Simple Web Scraper

Opens a web page and stores some content.


An example robot. Opens a web page and stores some content. The web page text is stored in the "output" directory. An image screenshot is embedded in the log.

When run, the robot will:

  • open a real web browser
  • hide distracting UI elements
  • scroll down to load dynamic content
  • collect the latest tweets by a given Twitter user
  • create a file system directory by the name of the Twitter user
  • store the text content of each tweet in separate files in the directory
  • store a screenshot of each tweet in the directory

Tweet screenshot

Because Twitter blocks requests coming from the cloud, this robot can only be executed on a local machine or triggered from Control Room using Robocorp Assistant.

Robot script explained

After running it, the robot should have created a directory output/tweets/RobocorpInc containing images (screenshots of the tweets) and text files (the texts of the tweets).


The main robot file (tasks.robot) contains the tasks your robot is going to complete when run:

  • *** Tasks *** is the section header.
  • Store the latest tweets by given user name is the name of the task.
  • Open Twitter homepage, etc., are keyword calls.
  • [Teardown] Close Browser ensures that the browser will be closed even if the robot fails to accomplish its task.


The *** Settings *** section provides short Documentation for the script and imports libraries (Library) that add new keywords for the robot to use. Libraries contain Python code for things like commanding a web browser (RPA.Browser.Selenium) or creating file system directories and files (RPA.FileSystem).


Variables provide a way to change the input values for the robot in one place. This robot provides variables for the Twitter user name, the number of tweets to collect, the file system directory path for storing the tweets, and a locator for finding the tweet HTML elements from the Twitter web page.


The Keywords section defines the implementation of the actual things the robot will do.

The Open Twitter homepage keyword uses the Open Available Browser keyword from the RPA.Browser.Selenium library to open a browser. It takes one required argument; the URL to open:

The ${USER_NAME} variable is defined in the *** Variables *** section:

The value of the variable is RobocorpInc. When the robot is executed, Robot Framework replaces the variable with its value, and the URL becomes

The Hide element keyword takes care of getting rid of unnecessary elements from the web page when taking screenshots. The Mute Run On Failure keyword from the RPA.RobotLogListener library prevents the robot from saving a screenshot in case of failure (the default behavior on failure) when executing the Execute Javascript keyword. In this case, we are not really interested in these failures, so we decided to mute the failure behavior.

The Execute Javascript keyword executes the given JavaScript in the browser. The JavaScript expression contains a variable (${locator}) that is passed in as an argument for the Hide element keyword.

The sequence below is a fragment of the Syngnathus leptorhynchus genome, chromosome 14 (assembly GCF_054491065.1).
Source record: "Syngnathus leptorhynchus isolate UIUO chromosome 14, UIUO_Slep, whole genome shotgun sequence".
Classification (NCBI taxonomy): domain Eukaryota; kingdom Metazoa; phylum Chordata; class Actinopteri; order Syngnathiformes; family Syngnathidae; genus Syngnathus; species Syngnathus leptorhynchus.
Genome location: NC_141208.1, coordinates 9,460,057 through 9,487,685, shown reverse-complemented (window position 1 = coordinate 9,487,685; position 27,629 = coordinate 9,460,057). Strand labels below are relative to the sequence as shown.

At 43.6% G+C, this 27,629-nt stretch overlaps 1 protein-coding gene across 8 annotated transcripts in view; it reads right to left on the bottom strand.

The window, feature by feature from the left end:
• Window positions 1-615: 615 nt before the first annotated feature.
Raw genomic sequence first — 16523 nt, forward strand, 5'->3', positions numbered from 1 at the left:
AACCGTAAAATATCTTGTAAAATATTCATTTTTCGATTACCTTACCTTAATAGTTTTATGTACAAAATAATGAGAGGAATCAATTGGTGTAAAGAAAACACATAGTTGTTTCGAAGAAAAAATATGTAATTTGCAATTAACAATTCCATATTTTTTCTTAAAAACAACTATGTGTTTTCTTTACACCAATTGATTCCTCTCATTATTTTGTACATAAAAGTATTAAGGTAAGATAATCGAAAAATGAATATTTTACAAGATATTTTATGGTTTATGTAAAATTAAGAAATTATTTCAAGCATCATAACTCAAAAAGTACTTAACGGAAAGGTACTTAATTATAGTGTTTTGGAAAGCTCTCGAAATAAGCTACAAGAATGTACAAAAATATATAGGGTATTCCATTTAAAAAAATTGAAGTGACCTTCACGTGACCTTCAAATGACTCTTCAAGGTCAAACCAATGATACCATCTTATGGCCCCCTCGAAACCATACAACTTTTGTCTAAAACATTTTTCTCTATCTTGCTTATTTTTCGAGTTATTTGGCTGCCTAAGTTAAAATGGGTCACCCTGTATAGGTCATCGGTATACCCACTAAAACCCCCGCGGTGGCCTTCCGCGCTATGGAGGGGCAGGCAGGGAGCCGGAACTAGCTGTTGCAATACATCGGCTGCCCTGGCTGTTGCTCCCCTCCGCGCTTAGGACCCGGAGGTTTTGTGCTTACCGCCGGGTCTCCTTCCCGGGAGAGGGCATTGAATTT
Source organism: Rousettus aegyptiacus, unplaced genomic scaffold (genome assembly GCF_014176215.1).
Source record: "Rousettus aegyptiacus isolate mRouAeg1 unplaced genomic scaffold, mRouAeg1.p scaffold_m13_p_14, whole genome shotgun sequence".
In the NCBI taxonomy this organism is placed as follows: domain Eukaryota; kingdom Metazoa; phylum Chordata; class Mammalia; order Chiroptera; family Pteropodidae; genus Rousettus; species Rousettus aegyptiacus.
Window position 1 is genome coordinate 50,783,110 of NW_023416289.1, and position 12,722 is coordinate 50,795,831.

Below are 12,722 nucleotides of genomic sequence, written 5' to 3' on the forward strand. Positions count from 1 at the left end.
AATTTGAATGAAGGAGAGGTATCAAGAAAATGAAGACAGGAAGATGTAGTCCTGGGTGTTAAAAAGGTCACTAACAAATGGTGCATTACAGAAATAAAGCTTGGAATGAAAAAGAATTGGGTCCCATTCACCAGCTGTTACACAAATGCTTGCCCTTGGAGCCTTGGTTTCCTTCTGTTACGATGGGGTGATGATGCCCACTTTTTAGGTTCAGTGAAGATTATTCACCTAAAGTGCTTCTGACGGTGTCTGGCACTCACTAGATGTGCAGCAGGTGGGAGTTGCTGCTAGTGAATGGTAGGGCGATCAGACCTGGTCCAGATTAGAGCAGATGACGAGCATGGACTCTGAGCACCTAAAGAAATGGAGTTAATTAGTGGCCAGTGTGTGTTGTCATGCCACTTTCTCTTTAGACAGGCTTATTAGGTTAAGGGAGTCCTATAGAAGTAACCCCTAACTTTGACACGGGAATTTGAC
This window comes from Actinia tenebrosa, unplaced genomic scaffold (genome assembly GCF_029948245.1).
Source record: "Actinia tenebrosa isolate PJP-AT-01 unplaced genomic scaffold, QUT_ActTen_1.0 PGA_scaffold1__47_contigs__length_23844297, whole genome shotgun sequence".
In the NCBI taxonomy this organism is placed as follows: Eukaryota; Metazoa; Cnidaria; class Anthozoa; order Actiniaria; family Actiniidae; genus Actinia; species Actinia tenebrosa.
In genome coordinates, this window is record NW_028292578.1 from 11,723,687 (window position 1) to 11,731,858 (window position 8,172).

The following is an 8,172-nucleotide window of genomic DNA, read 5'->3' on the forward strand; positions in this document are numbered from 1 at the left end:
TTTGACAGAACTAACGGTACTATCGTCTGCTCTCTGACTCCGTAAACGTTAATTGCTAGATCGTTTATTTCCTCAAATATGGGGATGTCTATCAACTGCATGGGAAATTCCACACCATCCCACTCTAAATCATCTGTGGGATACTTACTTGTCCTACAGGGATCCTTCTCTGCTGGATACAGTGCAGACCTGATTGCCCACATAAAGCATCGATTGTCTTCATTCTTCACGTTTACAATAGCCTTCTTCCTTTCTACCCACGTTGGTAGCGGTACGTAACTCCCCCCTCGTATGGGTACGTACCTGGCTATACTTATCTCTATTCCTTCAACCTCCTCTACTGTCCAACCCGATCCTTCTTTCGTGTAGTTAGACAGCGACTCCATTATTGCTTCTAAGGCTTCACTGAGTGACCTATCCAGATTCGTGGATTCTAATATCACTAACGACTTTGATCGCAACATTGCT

The Hide distracting UI elements keyword calls the Hide element keyword with locators pointing to all the elements we want the robot to hide from the web page. A for loop is used to loop through the list of locators.

The Scroll down to load dynamic content keyword ensures that the dynamic content is loaded before the robot tries to store the tweets. It scrolls down the browser window, starting from 200 pixels from the top of the page, until 2000 pixels down, in 200-pixel steps. The Sleep keyword provides some time for the dynamic content to load. Finally, the web page is scrolled back to the top.

The Get tweets keyword collects the tweet HTML elements from the web page using the Get WebElements keyword. The Get Slice From List keyword is used to limit the number of elements before returning them using the RETURN keyword.

The Store the tweets keyword stores the text and the screenshot of each tweet. It uses the Create Directory keyword to create a file system directory, the Set Variable keyword to create local variables, the Capture Element Screenshot keyword to take the screenshots, the Create File keyword to create the files, and the Evaluate keyword to evaluate a Python expression.

The file paths are constructed dynamically using variables:


You executed a web scraper robot, congratulations!

During the process, you learned some concepts and features of the Robot Framework and some good practices:

  • Defining Settings for your script (*** Settings ***)
  • Documenting scripts (Documentation)
  • Importing libraries (Collections, RPA.Browser.Selenium, RPA.FileSystem, RPA.RobotLogListener)
  • Using keywords provided by libraries (Open Available Browser)
  • Creating your own keywords
  • Defining arguments ([Arguments])
  • Calling keywords with arguments
  • Returning values from keywords (RETURN)
  • Using predefined variables (${CURDIR})
  • Using your own variables
  • Creating loops with Robot Framework syntax
  • Running teardown steps ([Teardown])
  • Opening a real browser
  • Navigating to web pages
  • Locating web elements
  • Hiding web elements
  • Executing Javascript code
  • Scraping text from web elements
  • Taking screenshots of web elements
  • Creating file system directories
  • Creating and writing to files
  • Ignoring errors when it makes sense (Run Keyword And Ignore Error)

Technical information

Last updated

1 November 2023


Apache License 2.0